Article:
by Steve Mancuso

Anatomy of Trevor Bauer’s glorious Cy Young season

Last night, Trevor Bauer became the first pitcher to win the Cy Young Award while playing with the Reds. Bauer received 27 of the 30 first-place votes from the Baseball Writers of America Association. Yu Darvish of the Cubs received the other three top votes.

Bauer put up a tremendous  2020 season, bouncing back from a lackluster 2019. The 29-year-old right-hander led the National League led major league starters in xwOBA (a measure of quality of contact against, strikeouts and walks). A distant second in that category was AL Cy Young winner Shane Bieber. Bauer was first in the NL in ERA, xERA and xBattingAverage against.

My go-to stats in evaluating how a pitcher performed are strikeouts and walks. In 2020, Bauer set career bests in both, with a strikeout rate of 36% and walk-rate of 6.1%. Among starting pitchers, Bauer’s K%-BB% was third best in the majors. First was Shane Bieber, the unanimous AL Cy Young winner. Second was Jacob deGrom, who won the 2018 and 2019 NL Cy Young.

Here is a chronicle of Bauer’s eleven starts in the COVID-shortened 2020 season.

July 26 (Detroit)

Trevor Bauer’s first start of his Cy Young campaign was in the third game of the Reds season, a 3-2 loss to the Tigers. It was the final game of the opening 2020 series at GABP. Bauer gave up one run, two hits and a walk. He gave up just two hard-hit balls. Bauer struck out 13 Detroit batters in 6.1 innings. The game was tied 1-1 when he left. [Game analysis, Matt Wilkes]

Bauer’s most used pitch in 2020 was the four-seam fastball which he threw 46.7% of the time. His average fastball velocity of 93.5 mph was well below league standards these days. But what makes Bauer’s heater so tough is the spin rate, which was the best in the major leagues in 2020. Fastball spin, which is backspin and fights gravity, keeps the ball from falling as much as average. Bauer’s spin rate generated 3.9 inches less drop than the average fastball. That’s important considering the baseball itself is less than 3 inches in diameter. Batters had a tendency to swing under Bauer’s fastball or pop it up.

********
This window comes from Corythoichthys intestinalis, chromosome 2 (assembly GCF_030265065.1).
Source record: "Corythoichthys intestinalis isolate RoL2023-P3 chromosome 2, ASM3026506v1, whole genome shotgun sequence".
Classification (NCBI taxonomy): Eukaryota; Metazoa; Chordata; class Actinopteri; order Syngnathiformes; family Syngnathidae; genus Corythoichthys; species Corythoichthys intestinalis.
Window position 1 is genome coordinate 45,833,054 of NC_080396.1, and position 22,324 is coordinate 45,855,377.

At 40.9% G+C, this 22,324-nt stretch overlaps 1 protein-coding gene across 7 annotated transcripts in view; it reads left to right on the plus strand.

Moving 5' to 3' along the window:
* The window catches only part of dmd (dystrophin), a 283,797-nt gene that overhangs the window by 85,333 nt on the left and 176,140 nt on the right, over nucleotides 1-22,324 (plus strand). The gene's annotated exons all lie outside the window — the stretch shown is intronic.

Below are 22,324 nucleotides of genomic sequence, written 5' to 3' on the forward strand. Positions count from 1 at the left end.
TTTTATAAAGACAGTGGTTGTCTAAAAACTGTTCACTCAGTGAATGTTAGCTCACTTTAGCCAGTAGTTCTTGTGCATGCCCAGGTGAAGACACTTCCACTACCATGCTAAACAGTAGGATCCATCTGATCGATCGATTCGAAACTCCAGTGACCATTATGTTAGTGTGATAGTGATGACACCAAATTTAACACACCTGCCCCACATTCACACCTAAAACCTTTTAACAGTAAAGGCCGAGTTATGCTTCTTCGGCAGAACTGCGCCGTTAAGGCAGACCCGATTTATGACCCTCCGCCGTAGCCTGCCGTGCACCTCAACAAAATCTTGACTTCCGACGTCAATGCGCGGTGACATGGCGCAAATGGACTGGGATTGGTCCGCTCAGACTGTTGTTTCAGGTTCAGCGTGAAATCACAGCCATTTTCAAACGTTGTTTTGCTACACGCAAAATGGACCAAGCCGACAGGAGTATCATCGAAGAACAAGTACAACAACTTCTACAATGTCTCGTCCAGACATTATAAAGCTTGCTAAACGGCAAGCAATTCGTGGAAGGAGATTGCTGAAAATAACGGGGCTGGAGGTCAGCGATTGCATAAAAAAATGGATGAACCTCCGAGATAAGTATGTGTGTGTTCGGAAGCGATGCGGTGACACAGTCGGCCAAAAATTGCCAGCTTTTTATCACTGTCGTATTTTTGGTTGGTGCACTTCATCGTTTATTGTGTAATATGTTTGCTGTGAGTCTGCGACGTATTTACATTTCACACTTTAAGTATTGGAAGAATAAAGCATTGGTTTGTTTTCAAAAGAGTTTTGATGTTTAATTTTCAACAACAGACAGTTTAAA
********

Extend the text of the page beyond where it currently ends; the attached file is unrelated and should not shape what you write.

Here CJ Cron strikes out against Bauer’s four-seamer. 

 

August 2 (at Detroit)

A week later, Bauer pitched a rematch game against the Tigers, this time in Detroit. As part of a 2020 season double-header, it was just a seven-inning game. Bauer went the route, shutting out the Tigers on two hits, two walks and four hard-hit balls. He struck out seven. [Game analysis, Matt Wilkes]

Bauer threw his slider 16.7% of the time. His slider came in with the second highest spin rate among starting pitchers, giving it severe horizontal and vertical break. Here, Bauer strikes out Jonathan Schoop on a slider way out of the zone.

 

August 7 (at Milwaukee)

Bauer’s third start was on regular rest and in an NL Central matchup against the Brewers in Milwaukee. He gave up a run, three hits, a walk and only three hard-hit balls over six innings. Bauer fanned 12 Brewers. The Reds jumped out to a 6-0 lead in the second inning and were ahead 8-1 when Bauer left the game. [Game analysis, Steve Mancuso]

Bauer threw a sharp-breaking curve on 15.7% of his pitches. At times it was classified as a knuckle curve or spiked curve. His spin-rate on that pitch was in the 92nd percentile. Its 11-inch vertical drop was the steepest in the majors. Here, Bauer uses his curve to strike out 2019 MVP Christian Yelich.

 

August 19 (at Kansas City)

After his start in Milwaukee, the Reds held Bauer out 12 days before his next start. Part of that gap was the four days the Reds were on the shelf after Nick Senzel was diagnosed with COVID. In his fourth start, Bauer shut out the Royals over seven innings in the second game of a Wednesday double-header. The Reds won 5-0. Bauer limited Kansas City to one hit, three walks and just four hard-hit balls. He struck out nine. [Game analysis, Kyle Berger]